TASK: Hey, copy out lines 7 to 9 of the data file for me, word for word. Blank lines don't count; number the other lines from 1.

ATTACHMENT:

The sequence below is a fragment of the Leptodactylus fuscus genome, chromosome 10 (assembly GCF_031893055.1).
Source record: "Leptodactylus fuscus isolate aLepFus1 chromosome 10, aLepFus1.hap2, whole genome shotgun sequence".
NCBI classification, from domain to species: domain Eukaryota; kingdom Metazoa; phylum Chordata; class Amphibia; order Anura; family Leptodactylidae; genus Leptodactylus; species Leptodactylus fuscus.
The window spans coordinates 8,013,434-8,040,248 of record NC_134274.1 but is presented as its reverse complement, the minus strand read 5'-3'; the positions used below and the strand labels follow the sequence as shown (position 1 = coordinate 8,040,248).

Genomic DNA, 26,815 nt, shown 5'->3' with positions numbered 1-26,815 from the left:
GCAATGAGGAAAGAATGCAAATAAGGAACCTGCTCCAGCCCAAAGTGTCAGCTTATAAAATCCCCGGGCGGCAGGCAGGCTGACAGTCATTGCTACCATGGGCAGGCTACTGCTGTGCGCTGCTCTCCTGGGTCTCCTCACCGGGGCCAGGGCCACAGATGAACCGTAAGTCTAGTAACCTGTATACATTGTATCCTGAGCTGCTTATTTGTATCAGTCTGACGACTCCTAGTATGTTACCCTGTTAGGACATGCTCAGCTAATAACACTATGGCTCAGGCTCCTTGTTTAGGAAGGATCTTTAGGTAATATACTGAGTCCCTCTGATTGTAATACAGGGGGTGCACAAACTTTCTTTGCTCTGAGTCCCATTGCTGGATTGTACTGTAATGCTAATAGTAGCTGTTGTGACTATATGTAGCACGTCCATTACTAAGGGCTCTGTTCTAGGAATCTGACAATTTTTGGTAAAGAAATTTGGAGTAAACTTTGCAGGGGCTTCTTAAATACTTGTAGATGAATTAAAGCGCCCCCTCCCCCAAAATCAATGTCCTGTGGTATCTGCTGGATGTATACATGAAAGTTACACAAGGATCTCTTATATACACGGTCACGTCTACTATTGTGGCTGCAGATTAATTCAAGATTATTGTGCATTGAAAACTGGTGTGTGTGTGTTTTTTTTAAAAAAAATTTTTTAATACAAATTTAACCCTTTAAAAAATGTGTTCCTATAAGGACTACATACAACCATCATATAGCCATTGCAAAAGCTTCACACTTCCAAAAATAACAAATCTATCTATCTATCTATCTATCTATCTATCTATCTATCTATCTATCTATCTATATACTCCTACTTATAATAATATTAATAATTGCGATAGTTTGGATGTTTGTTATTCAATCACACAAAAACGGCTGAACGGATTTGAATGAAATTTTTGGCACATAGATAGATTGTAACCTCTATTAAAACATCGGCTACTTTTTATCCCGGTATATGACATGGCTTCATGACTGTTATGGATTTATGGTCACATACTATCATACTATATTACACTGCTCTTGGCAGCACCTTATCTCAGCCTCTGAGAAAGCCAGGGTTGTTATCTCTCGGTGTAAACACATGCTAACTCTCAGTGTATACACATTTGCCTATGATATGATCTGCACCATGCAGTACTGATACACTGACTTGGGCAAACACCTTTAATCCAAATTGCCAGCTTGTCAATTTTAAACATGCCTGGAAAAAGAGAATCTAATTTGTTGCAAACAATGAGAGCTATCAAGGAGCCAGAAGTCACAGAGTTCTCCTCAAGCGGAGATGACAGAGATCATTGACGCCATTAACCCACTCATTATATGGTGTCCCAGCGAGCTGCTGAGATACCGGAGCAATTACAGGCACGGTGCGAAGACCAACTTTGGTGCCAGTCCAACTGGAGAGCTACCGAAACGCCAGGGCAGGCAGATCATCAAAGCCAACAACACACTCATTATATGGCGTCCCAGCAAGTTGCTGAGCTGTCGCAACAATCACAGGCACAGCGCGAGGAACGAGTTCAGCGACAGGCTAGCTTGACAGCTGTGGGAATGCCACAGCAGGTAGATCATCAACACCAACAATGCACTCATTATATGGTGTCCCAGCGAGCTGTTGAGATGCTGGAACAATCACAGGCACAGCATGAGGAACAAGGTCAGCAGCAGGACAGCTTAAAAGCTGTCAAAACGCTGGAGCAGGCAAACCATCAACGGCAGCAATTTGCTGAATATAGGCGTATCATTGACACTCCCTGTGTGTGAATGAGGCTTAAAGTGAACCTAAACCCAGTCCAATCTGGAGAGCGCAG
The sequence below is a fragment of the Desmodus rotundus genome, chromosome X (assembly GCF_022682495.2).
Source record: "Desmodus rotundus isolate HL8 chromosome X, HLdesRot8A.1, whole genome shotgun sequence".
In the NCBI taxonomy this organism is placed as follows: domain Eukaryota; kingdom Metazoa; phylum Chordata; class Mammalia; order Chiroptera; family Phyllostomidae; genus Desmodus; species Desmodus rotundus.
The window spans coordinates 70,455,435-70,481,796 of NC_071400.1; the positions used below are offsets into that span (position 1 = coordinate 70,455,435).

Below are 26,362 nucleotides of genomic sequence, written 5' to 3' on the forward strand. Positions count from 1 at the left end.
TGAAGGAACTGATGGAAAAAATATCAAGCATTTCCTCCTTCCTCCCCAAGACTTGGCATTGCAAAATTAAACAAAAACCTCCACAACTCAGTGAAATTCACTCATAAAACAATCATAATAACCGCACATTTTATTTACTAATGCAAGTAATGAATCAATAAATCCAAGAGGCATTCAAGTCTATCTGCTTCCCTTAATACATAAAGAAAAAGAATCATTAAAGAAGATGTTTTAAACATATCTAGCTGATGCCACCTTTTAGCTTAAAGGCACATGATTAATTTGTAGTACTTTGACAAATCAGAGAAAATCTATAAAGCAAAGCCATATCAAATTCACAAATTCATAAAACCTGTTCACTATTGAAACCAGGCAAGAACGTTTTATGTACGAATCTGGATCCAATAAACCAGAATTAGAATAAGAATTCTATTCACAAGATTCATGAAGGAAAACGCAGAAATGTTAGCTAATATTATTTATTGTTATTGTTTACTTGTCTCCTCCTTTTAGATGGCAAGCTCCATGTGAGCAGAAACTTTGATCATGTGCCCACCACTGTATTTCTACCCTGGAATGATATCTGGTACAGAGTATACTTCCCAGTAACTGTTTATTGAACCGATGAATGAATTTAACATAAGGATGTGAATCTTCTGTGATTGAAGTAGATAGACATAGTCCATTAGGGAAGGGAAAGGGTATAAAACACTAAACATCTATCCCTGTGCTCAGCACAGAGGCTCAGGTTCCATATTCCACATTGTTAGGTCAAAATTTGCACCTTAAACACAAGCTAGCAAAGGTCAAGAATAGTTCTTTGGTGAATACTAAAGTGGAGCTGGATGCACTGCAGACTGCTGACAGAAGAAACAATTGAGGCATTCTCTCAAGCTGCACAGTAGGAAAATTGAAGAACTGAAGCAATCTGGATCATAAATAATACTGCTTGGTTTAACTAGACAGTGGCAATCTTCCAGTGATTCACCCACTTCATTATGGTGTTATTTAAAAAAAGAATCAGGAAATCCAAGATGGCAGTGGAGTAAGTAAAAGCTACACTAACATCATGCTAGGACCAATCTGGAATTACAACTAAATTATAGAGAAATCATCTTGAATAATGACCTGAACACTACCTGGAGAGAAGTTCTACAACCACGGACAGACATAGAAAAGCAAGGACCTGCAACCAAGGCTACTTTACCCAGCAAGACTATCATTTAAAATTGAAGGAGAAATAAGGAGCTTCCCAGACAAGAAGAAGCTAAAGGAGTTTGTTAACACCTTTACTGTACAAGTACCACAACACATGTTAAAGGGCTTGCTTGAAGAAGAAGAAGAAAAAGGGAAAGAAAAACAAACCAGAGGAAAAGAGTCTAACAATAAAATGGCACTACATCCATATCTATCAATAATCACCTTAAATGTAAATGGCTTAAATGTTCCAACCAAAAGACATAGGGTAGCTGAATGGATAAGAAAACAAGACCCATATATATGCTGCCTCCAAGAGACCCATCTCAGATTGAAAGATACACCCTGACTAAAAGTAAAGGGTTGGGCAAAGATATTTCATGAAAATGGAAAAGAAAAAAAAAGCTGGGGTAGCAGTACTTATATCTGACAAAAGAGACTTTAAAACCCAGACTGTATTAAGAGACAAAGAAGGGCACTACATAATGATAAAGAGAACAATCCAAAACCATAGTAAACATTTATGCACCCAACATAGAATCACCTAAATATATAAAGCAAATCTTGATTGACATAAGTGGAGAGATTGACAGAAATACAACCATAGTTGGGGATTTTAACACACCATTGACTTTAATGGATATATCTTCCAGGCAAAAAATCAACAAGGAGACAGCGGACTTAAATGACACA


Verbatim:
The sequence below is a fragment of the Desmodus rotundus genome, chromosome X (assembly GCF_022682495.2).
Source record: "Desmodus rotundus isolate HL8 chromosome X, HLdesRot8A.1, whole genome shotgun sequence".
In the NCBI taxonomy this organism is placed as follows: domain Eukaryota; kingdom Metazoa; phylum Chordata; class Mammalia; order Chiroptera; family Phyllostomidae; genus Desmodus; species Desmodus rotundus.